We tend to forget things unless we’re reminded. It’s not surprising that when I go to the natural food farmers’ market, I forget to bring my own bag; there’s no trigger till I get there and realize they charge for bags, being totally into environmental support.
Anybody who’s studied copywriting knows the importance of emotion, but Berger points out that certain emotions are more helpful than others when it comes to getting the word out. Usefulness and awe were associated with re-direction of articles from newspapers and videos from YouTube. Sadness doesn’t motivate sharing because it slows us down; anger and anxiety are high-arousal emotions that support sharing.
Berger points to the video “United Breaks Guitars,” which got millions of views on YouTube. Berger associated the video’s popularity with anger that resonated with so many travelers who felt ill-treated by airlines in general and United in particular.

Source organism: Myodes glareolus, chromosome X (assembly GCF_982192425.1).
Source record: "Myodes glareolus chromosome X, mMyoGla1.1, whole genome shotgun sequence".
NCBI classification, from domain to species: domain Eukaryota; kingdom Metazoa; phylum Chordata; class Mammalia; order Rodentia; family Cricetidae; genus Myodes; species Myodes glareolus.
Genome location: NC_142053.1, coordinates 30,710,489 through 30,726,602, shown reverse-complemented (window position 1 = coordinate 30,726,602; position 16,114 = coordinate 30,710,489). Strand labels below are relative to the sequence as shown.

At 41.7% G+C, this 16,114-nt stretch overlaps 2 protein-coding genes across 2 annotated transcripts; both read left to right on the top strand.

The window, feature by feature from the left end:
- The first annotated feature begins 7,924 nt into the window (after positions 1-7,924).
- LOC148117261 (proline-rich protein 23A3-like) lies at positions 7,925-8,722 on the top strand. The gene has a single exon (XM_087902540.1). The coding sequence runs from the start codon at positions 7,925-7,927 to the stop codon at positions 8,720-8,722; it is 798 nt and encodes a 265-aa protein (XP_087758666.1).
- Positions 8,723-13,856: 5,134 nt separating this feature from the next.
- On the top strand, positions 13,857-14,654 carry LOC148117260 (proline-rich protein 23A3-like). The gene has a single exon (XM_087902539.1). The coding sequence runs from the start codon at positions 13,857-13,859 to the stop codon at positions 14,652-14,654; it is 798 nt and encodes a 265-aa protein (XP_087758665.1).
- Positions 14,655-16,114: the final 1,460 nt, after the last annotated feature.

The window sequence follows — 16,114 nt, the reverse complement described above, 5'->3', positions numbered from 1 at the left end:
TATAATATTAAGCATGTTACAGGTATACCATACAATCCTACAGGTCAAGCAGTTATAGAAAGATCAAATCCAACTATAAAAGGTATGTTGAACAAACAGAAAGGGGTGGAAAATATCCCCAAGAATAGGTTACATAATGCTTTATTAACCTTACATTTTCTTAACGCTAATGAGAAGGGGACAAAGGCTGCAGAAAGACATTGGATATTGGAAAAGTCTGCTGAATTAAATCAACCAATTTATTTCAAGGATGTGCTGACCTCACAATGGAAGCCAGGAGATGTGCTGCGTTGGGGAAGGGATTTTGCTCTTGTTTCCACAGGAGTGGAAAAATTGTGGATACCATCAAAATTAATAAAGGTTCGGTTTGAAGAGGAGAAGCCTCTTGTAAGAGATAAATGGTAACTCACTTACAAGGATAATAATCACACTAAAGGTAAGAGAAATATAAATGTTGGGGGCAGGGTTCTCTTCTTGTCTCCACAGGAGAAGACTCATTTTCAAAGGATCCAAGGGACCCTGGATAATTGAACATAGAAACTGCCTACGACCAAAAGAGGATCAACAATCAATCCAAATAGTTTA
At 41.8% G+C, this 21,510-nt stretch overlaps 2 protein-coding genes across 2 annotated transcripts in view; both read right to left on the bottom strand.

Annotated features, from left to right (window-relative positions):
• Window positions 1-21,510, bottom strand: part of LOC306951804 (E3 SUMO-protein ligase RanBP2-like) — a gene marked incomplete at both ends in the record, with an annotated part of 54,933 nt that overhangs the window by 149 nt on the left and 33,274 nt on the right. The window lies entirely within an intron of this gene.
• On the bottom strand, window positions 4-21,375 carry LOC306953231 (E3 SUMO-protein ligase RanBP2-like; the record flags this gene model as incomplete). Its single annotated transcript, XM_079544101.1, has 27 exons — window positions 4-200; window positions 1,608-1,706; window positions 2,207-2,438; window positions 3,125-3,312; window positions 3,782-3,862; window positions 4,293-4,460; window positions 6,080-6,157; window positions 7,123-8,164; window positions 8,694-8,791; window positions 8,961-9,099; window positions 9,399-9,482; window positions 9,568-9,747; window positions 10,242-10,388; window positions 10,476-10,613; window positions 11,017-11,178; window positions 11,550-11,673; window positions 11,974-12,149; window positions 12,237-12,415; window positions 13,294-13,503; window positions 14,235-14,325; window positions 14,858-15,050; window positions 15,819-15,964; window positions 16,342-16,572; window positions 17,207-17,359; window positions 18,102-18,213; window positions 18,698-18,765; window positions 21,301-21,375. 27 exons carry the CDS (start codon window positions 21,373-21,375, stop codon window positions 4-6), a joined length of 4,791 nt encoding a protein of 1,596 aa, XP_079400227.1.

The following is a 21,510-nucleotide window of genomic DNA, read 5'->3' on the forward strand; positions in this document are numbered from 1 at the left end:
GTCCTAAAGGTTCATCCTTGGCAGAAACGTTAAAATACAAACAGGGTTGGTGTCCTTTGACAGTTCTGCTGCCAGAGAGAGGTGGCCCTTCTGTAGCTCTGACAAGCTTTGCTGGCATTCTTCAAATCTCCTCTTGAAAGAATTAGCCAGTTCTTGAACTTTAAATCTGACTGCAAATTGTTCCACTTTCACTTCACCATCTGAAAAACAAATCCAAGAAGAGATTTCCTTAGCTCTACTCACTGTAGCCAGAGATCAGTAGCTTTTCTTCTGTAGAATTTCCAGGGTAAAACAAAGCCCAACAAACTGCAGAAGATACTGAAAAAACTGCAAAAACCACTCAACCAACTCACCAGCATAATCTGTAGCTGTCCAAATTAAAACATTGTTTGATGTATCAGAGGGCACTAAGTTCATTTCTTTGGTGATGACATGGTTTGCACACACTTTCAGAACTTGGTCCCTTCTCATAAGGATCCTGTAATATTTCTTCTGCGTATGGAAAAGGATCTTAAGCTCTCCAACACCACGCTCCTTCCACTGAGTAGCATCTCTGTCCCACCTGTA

Berger stops there, but you can dig deeper through Dave Carroll’s book, also titled United Breaks Guitars. Dave’s not the world’s greatest writer but his book explains how he deliberately set up the video to go viral, choosing music that would be catchy and an appealing storyline.
Copywriters won’t be surprised to learn that emotions will resonate even in a left-brained product like “Google search.” Berger explains how artistic designers encouraged Google to show the power of search engines by presenting a funny, romantic love story instead of a collection of statistics. We can all learn from this one.
It’s no accident that the apple logo on Mac laptops is backwards to the user but upright, visible to others, when the laptop is in use. We talk about products we use publicly (cars) more than those we use privately (toothpaste). Social proof works: it’s why we get those “I voted” buttons at the polls and why researchers found that binge drinkers tended to think everyone else binged. Hotmail generated buzz by p promoting itself with every email (today you couldn’t get away with it).
You can make the private become public, as a cancer fund did with the mustache campaign and yellow wristbands called attention to the Lance Armstrong foundation. Some of these programs can backfire, as we’re seeing with the “Think Pink” breast cancer campaigns.